While the clause is not new, the IT union said that the clause is now being enforced and it is “unduly harsh and oppressive” to the employee.
Non-compete clauses in the employment agreements offered by IT major Infosys to its IT as well as BPO employees are “illegal”, a Pune-based IT employees union has said. The Nascent Information Technology Employees Senate (NITES) has written to Union Labour Minister Bhupender Yadav seeking his intervention to remove such “arbitrary, unethical and illegal clause from employment contracts.” It has also complained to the Ministry of Corporate Affairs.
A non-compete agreement is an agreement that employees have to sign that prohibits them from joining rival companies that are in competition for a specified period. NITES President Harpreet Saluja said that the matter was being brought up now as employees of Infosys have complained to it regarding the clauses.
The non-compete agreement reads:
“For the period of six months after leaving Infosys, employees will not
> Accept any offer of employment from any customer, (with whom I worked) in the twelve months immediately preceding my termination.
> Accept any offer of employment from a Named Competitor of Infosys, if my employment with such Named Competitor would involve me having to work with a Customer with whom I had worked in the twelve (12) months immediately preceding the termination of my employment with Infosys.”
Named competitors are TCS, Accenture, Cognizant, IBM and Wipro. Infosys has had such a non-compete clause in an agreement at least since 2007, and at the time, Infosys’ head of HR told Economic Times that the clause was common and it was kept to named competitors to keep terms reasonable and not restrict employment opportunities.
A similar non-compete agreement is also a part of agreements given to Infosys BPM workers which names nine competitors — Tech Mahindra, Genpact, WNS, TCS, Accenture, IBM, Cognizant, Wipro and HCL.
The letter written by Saluja, which TNM has seen, states that the restriction “is clearly in restraint of trade and therefore illegal under section 27 of the Contract Act”. Section 27 of the Indian Contract Act states: “Every agreement by which any one is restrained from exercising a lawful profession, trade or business of any kind, is to that extent void.”
He wrote that the clause is seeking to enforce the restriction even after the employee’s services have been terminated. “If the agreement on the part of the employee puts a restraint even though partial, it is void, and, therefore, the contract must be treated as one which cannot be enforced. The clause of the covenant being imposed is to operate after the termination of services and is too widely worded, and hence the company should be stopped from enforcing it,” he said.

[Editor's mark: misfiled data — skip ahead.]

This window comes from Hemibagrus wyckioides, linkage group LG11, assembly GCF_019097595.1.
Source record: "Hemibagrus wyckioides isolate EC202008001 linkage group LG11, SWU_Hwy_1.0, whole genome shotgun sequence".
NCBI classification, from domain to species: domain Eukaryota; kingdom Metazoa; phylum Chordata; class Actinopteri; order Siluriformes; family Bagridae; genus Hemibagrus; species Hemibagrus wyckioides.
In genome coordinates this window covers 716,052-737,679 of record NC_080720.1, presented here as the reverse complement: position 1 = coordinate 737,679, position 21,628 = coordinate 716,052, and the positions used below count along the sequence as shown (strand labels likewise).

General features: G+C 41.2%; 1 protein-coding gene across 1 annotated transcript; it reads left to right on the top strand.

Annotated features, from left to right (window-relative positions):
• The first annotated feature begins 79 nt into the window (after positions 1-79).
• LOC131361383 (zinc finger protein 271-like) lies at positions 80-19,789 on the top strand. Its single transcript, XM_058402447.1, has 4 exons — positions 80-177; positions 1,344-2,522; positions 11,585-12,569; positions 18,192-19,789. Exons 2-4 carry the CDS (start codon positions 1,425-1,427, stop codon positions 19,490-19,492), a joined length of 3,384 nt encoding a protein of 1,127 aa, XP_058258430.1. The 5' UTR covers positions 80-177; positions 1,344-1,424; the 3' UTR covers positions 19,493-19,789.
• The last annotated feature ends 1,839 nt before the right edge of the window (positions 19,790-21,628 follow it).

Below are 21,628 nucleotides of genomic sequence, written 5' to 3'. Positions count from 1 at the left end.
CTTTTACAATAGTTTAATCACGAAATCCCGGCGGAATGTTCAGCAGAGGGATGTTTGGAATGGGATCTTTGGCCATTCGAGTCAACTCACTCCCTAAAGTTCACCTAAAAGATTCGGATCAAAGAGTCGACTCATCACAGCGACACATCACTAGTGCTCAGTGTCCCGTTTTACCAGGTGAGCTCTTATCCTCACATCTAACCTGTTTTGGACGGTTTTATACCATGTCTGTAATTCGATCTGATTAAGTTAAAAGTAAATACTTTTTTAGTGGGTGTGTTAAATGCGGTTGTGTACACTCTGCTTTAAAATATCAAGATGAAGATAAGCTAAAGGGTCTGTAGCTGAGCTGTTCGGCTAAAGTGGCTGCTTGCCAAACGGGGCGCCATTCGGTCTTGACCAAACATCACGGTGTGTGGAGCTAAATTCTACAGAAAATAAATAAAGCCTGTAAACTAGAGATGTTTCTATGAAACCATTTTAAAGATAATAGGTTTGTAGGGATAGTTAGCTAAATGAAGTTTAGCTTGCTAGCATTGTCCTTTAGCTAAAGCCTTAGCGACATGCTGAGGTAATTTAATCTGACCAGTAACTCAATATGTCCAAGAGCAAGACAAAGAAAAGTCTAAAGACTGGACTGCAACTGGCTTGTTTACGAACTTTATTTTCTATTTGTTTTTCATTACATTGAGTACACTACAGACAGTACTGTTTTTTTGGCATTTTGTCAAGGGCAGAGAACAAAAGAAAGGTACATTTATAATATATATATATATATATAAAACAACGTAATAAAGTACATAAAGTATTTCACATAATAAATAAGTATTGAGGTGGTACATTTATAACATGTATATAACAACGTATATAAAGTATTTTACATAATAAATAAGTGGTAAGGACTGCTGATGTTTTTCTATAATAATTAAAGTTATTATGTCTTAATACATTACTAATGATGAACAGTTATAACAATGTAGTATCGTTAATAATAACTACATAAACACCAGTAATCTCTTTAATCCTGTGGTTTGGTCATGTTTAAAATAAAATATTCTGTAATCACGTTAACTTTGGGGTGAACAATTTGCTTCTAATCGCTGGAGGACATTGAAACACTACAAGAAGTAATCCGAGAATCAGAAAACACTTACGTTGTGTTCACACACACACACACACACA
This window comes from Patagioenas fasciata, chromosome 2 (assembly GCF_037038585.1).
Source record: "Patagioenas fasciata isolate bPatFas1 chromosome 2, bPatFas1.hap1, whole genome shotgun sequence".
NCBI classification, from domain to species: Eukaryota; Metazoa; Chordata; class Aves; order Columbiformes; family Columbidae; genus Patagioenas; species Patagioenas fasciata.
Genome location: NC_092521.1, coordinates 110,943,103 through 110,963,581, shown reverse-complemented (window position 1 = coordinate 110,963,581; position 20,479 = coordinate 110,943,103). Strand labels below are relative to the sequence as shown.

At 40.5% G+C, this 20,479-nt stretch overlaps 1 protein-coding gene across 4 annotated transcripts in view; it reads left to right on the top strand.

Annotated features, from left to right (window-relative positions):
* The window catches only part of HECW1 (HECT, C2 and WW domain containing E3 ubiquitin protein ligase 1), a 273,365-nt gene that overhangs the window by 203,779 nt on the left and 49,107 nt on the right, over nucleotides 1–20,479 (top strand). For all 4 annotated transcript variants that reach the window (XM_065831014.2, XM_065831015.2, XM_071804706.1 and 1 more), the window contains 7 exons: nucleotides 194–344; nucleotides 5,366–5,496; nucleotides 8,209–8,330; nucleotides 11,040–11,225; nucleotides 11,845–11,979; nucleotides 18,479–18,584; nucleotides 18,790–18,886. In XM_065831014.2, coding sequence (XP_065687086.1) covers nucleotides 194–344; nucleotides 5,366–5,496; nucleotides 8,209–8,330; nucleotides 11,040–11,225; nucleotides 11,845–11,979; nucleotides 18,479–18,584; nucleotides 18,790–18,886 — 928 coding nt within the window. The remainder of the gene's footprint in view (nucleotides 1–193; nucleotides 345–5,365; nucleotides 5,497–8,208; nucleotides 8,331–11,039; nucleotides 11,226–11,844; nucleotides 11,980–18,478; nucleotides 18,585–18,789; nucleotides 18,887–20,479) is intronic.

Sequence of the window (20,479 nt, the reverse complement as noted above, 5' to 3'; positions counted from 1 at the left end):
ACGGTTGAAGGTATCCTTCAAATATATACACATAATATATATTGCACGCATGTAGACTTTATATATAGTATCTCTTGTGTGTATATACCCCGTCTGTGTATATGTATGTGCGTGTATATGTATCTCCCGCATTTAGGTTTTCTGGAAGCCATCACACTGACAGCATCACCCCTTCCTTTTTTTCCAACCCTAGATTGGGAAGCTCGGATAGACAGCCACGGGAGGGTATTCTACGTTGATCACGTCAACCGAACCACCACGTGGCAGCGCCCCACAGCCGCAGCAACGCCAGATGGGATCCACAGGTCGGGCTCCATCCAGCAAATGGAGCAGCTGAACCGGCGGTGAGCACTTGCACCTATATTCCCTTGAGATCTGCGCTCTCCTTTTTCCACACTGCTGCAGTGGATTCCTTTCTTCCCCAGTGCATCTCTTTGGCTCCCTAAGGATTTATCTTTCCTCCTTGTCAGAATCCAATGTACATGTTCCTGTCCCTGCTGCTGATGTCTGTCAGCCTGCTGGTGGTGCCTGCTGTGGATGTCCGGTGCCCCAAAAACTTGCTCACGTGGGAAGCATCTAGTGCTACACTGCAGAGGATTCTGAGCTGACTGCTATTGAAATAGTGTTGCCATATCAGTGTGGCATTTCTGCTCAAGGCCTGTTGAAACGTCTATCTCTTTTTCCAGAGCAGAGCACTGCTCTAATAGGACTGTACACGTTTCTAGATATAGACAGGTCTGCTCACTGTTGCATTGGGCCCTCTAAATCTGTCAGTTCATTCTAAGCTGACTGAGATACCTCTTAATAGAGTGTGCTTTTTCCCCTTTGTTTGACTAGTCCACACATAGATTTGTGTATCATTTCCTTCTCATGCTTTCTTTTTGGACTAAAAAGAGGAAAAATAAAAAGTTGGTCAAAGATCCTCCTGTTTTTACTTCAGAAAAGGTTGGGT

He added that the contracts must be scrutinised because of inequality in the bargaining powers of the employer and employee, and the employee may end up accepting the standard form of the employment contract.
“At the time of the employment agreement, the employee may have given little thought to the restriction because of his eagerness for a job hence the employment contract of the Infosys Ltd tempts improvident persons, for the sake of present gain, to deprive them of the power to make future acquisitions and expose them to imposition and oppression,” it states.
The letter adds that the restraint being put on employees is “greater than necessary to protect the employer,” and is “unduly harsh and oppressive” to the employee.
Speaking to TNM, Saluja said that while the clause has been around for a while, it is the first time that people have come forward to complain as the clause is being enforced. “Until recently, employees didn’t feel the heat of this clause. Now that the attrition rate of Infosys has crossed 28% and they are enforcing it and employees are in great trouble because of this,” he said.
He added that up until now, the usual practice is that companies try to match a competing offer from outside. “Suddenly now employees are being threatened that if you have already signed this non-compete and you are going to join these companies it will reflect in your background verification and possible legal action as well. They are all working in great stress and fear,” he added.
The Indian IT sector has been seeing record highs in attrition numbers and for the fourth quarter of FY22, Infosys saw 27.7% voluntary attrition. The company plans to hire 50,000 freshers in FY23 to combat the problem. The company hired 85,000 freshers in FY22.
Responding to the complaint, Infosys issued a short statement. “It is standard business practice in many parts of the world for employment contracts to include controls of reasonable scope and duration to protect confidentiality of information, customer connection and other legitimate business interests. These are fully disclosed to all job aspirants before they decide to join Infosys, and do not have the effect of preventing employees from joining other organisations for career growth and aspirations,” the statement said.